Friday, August 8, 2014

A Divorce Lawyer's Commentary on Love and Marriage and Not Seeking My Services

This post is certainly out of the ordinary for me and some of my fellow divorce lawyers may not agree that I should even delve into this issue. Oh well...



I often tell clients and prospective clients that my role is purely as a legal professional and that I am NOT a counselor, therapist or psychologist. While I will seek a resolution of the case when circumstances and spouses allow, my main job is to fight like hell for my client. But in divorce cases, the battle is waged between two parties who are so interconnected that in many ways, they each battle themselves and suffer the very same injuries they cause their spouse. It's not generally pretty and divorce is probably one of biggest decisions that come along in adulthood.

But, if someone is emotionally unsure about whether they want to get a divorce, then a divorce lawyer is the last person to talk to about it. Some of the hardest cases I have handled have not been the nasty, mean-spirited divorces. In those cases, no matter what happens, separation and divorce of the spouses was best for all concerned. The worst cases are the divorces that should never have occurred. Those are the sad ones. I am particularly thinking of a divorce I did for an elderly woman who had a bad fight with her second husband that she loved, got bad advice from her initial attorney about protecting her already non-marital assets, and filed for divorce. When I finally got into the case and could tell she really didn't want a divorce, it was too late for her. The battle lines were drawn and they had each passed a point of no return.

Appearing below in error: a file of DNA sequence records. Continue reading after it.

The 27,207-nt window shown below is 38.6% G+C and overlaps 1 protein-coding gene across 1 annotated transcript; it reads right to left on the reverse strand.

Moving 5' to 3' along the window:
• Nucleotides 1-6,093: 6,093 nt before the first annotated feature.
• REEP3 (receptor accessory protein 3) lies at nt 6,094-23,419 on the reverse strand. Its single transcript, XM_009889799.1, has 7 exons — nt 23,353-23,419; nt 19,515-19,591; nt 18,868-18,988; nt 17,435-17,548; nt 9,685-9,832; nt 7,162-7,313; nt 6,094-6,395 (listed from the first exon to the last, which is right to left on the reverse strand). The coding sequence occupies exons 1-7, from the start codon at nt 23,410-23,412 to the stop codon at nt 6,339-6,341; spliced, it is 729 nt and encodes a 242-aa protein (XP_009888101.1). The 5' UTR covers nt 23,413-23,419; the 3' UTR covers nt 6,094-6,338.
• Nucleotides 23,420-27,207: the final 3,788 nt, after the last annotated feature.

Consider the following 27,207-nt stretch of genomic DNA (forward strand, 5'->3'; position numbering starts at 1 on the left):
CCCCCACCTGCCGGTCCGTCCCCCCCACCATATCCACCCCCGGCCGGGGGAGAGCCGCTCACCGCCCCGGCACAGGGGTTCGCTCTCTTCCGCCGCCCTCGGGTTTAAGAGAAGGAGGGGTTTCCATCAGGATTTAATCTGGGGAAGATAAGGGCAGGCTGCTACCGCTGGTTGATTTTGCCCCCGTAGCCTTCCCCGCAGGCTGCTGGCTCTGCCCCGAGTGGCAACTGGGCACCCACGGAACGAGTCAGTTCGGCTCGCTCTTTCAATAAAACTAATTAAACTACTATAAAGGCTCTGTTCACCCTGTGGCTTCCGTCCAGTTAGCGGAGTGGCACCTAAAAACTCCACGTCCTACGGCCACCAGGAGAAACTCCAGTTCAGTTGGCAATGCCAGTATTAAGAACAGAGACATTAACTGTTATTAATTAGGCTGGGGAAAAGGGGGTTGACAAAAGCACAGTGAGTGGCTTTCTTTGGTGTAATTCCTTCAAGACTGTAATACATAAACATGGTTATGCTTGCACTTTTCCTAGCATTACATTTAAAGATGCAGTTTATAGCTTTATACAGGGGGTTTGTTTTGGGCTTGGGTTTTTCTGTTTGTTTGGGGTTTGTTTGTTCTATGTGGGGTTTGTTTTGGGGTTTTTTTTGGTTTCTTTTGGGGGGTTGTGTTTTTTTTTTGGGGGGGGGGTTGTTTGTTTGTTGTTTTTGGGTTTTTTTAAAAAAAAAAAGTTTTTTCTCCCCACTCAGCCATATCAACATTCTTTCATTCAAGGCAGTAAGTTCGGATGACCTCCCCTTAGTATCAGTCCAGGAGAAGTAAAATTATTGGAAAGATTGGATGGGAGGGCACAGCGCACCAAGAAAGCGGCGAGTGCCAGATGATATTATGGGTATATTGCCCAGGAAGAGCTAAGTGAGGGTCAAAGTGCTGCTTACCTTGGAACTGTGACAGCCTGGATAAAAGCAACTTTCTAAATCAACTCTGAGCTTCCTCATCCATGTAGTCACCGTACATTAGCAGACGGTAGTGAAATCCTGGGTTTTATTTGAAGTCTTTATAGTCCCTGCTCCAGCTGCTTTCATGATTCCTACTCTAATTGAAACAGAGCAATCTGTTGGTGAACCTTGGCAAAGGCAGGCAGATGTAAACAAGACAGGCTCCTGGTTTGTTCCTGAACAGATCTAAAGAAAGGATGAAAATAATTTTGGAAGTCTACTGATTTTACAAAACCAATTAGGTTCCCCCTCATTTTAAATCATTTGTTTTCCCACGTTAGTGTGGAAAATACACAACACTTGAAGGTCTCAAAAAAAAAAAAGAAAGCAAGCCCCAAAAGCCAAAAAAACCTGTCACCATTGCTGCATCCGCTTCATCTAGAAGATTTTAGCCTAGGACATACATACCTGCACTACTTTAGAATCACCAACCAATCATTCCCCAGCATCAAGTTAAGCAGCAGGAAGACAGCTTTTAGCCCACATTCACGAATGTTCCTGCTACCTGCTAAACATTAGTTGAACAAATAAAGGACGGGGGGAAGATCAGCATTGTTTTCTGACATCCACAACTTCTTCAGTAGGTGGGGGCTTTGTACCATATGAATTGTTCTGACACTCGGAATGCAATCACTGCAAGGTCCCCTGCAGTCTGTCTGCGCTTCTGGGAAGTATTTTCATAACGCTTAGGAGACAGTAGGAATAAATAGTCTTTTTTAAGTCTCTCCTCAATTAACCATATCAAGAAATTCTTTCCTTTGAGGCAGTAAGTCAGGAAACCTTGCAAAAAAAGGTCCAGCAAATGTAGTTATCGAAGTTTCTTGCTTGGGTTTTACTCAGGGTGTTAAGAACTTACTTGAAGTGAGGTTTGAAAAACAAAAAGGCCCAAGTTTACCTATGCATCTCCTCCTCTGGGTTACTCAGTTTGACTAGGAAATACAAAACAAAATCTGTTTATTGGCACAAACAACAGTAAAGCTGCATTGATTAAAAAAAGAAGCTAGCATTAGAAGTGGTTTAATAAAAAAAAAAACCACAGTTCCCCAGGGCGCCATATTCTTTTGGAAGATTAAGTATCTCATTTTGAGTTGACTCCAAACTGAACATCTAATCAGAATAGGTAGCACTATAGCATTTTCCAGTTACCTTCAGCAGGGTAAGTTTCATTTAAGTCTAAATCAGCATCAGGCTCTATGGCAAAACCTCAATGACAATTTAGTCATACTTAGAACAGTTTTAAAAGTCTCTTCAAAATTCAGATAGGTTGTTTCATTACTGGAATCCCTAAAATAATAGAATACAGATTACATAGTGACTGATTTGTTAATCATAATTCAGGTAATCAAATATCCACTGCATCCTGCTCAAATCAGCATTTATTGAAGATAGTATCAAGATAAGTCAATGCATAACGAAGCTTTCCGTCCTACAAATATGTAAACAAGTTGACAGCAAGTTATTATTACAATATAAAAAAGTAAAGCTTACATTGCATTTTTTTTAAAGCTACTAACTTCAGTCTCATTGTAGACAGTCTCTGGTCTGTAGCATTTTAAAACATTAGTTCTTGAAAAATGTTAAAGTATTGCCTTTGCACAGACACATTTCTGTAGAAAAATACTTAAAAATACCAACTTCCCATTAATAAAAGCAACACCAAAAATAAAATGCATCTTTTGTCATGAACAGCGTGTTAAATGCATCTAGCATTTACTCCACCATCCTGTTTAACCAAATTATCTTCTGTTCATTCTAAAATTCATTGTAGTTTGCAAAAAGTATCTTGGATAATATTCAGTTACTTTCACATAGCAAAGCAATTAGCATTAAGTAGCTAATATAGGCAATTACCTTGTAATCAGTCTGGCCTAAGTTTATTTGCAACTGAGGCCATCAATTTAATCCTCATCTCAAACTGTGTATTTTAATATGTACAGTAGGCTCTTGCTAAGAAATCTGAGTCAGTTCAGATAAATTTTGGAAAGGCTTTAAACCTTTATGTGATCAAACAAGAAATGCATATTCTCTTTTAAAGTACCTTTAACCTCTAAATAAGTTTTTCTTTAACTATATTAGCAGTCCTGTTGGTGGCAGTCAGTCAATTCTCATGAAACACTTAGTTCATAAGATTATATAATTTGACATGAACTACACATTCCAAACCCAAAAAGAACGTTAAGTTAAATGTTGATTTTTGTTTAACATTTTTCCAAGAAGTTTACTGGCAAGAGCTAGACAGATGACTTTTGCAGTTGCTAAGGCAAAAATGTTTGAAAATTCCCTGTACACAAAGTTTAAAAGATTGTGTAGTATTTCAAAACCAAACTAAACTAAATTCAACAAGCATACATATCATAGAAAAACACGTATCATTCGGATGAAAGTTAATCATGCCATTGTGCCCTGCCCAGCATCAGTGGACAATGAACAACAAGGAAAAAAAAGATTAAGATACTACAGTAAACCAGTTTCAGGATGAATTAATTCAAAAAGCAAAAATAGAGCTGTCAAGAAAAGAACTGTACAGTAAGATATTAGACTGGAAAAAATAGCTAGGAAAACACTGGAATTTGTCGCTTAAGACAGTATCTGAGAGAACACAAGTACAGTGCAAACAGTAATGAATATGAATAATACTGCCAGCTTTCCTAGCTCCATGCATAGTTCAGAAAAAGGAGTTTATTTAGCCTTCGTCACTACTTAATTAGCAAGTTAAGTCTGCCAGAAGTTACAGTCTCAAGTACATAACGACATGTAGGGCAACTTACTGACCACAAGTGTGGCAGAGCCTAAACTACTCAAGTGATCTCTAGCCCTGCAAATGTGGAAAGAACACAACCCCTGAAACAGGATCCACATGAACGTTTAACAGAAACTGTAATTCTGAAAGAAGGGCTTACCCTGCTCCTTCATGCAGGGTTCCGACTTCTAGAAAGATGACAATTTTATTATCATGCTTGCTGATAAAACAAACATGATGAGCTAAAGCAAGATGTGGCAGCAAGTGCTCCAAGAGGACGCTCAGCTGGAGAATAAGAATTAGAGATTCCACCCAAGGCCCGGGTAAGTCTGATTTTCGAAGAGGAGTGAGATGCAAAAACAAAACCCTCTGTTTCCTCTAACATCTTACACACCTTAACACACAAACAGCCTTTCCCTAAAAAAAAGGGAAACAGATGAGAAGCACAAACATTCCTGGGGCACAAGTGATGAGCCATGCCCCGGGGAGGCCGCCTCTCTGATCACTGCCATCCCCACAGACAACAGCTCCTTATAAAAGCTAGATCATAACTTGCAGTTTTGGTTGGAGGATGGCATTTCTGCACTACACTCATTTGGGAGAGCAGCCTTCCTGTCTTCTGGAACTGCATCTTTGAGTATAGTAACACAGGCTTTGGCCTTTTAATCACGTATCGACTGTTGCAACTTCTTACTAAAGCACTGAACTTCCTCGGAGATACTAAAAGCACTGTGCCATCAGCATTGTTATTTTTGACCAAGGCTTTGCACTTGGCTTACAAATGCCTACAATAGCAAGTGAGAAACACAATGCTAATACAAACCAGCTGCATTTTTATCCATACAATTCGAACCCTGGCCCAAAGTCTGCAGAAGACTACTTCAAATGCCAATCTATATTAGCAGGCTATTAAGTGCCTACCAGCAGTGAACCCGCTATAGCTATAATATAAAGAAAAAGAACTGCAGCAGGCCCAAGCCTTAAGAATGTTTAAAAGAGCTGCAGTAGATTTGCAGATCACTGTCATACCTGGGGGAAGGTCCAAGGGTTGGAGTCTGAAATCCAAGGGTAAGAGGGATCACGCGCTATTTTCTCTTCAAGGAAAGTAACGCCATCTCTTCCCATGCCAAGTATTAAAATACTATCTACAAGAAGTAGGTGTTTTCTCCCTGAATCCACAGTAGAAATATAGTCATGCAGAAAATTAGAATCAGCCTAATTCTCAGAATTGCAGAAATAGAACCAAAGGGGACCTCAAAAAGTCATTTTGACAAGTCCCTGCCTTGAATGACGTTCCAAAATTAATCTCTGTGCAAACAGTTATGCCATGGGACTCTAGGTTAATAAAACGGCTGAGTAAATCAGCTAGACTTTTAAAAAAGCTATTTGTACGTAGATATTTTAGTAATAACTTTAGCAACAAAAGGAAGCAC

Before you go down the road of divorcing your spouse, make sure you have exhausted all avenues of repair. I was recently referred to a great article on love and marriage (see below). But if you can't get there without a push, then for any long-term marriage or any marriage where there are minor children, no divorce start without some sort of marriage counseling. One of the only times this advice should not be considered is where you need a court to stop some activity (such as abuse or the spending/wasting/transferring of assets) that might not be able to be un-done.

Anyway, this was an excellent read and actually pretty practical : "Hold Me Tight", By Sue Johnson, published on January 01, 2009. My psychologist cousin posted this article with the phrase "not your usual crap".



If you are looking for a therapist, counselor or psychologist, a good resource is Psychology Today.